A Grounded Theory Analysis of Cases Pursued by the Securities and Exchange Commission



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In the midst of the Great Depression in the 1930s, the government took considerable actions in an attempt to control the questionable and troubling practices of business to help prevent a similar crisis from ever burdening the nation again. What it created was the Securities and Exchange Commission (“SEC”), which today continues to bear primary responsibility for the administration of securities laws and enforcement actions against violators. Moreover, the SEC has increasingly gained enforcement capacities over its lifespan. Today, it can not only impose professional bars on violators, but also force them to forfeit any ill-gotten gains and even pay monetary fines through civil and administrative proceedings. While not conventionally thought of as criminal, these white-collar offenses can have a tremendous and harmful impact on their victims and the larger market. This research used a grounded theory approach to explore themes across the way the SEC handles the violators it detects and pursues in these proceedings, while also examining a small number of cases that were dealt with in the criminal courts. Publicly available litigation releases available through the agency’s website were used. Overall, the SEC was observed to operate in a generally predictable and equitable manner in which most of those who are charged are ultimately sanctioned in some way. Particularly interesting interactions were observed between entities and sanctioning outcomes. A secondary objective was to compare the handling of cases by the SEC under the administrations of two presidents from different parties, George W. Bush, a Republican, and Barrack Obama, a Democrat. The two periods exhibited a good deal of similarity, but also unexpectedly showed that more severe monetary penalties were imposed during the Bush administration. The thesis concludes with a discussion of limitations and policy implications.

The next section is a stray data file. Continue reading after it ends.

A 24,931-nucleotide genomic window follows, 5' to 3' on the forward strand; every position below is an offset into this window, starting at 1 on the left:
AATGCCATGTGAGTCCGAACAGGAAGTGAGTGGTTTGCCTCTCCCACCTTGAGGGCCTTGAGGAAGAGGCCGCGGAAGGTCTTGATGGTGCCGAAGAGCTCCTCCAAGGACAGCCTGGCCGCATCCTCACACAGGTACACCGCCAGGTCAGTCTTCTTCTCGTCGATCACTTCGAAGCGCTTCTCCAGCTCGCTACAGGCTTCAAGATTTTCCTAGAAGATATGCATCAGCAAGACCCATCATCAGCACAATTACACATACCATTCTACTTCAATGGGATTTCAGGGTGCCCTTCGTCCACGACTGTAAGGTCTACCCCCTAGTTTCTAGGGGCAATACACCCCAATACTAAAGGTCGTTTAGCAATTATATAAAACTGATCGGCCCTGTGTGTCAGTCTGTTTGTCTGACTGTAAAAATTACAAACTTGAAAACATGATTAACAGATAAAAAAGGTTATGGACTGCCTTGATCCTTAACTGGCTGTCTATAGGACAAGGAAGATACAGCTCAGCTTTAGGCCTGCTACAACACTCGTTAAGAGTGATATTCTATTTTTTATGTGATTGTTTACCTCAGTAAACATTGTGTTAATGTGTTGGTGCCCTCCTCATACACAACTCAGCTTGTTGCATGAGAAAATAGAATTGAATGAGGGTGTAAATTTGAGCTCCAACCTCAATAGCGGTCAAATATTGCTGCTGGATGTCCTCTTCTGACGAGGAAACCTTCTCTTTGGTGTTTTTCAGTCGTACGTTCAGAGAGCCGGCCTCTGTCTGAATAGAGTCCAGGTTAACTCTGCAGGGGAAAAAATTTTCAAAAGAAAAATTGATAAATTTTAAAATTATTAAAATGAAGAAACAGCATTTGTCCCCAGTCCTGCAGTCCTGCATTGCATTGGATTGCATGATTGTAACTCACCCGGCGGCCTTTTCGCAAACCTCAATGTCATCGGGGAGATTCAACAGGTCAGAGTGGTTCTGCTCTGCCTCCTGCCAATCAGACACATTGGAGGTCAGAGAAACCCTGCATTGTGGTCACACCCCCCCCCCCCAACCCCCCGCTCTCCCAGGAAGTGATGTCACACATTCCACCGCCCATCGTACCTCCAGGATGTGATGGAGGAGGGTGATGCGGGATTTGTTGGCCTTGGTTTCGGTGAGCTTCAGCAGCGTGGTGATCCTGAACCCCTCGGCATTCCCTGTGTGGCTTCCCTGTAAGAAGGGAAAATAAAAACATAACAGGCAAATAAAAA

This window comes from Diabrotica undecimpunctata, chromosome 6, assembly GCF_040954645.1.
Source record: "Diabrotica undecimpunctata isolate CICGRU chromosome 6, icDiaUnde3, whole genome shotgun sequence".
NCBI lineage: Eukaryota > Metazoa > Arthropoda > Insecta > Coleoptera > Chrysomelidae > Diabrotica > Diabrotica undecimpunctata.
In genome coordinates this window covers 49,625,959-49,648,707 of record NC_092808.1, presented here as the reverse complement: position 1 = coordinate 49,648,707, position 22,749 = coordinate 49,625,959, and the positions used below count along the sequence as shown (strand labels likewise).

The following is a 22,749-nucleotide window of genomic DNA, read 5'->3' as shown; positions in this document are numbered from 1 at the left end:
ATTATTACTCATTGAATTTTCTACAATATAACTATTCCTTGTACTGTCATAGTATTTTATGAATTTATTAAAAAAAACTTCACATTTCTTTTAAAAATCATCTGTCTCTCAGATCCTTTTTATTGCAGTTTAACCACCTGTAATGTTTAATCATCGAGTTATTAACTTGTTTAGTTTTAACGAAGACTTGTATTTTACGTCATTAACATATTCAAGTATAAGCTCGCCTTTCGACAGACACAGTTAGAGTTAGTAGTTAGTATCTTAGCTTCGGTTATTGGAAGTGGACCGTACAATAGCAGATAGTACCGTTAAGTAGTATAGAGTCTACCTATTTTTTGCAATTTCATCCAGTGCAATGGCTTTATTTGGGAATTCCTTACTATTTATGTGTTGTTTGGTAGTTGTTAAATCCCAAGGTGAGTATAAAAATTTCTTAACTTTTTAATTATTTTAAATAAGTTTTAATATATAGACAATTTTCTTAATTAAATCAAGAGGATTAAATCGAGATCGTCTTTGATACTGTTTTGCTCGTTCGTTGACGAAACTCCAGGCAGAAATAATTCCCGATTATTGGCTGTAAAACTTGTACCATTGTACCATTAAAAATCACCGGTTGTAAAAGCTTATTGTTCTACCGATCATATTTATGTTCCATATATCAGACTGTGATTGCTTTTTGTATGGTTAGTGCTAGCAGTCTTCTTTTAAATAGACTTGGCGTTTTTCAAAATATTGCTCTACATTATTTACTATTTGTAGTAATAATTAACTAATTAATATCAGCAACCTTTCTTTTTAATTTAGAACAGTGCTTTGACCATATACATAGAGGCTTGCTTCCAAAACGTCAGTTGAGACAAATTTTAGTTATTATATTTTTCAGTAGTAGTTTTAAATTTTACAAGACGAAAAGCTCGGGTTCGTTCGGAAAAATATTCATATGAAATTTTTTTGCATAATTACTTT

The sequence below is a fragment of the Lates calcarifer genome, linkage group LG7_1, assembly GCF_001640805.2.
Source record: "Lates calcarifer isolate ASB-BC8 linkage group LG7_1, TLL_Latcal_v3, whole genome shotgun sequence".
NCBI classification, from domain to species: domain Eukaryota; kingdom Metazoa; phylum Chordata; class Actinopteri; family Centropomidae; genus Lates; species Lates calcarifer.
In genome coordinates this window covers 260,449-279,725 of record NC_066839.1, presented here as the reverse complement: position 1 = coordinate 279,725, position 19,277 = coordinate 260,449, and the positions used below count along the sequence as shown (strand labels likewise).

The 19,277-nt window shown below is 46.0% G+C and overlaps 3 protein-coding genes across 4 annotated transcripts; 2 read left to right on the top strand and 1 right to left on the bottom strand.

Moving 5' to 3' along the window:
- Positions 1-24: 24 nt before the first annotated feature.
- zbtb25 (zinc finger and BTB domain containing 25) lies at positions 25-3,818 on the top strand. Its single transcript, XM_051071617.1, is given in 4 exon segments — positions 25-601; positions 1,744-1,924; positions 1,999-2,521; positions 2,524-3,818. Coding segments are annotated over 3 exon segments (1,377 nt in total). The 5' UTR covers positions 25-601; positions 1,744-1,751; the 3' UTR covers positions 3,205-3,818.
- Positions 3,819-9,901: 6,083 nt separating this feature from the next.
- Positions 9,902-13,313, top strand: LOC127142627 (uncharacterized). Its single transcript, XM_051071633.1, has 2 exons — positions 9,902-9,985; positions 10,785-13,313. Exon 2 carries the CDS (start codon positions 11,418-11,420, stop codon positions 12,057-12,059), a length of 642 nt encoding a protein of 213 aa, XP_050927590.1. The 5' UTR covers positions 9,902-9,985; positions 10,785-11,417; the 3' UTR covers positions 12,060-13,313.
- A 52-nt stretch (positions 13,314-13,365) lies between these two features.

White-collar crime, SEC, Litigation releases, Administrative proceedings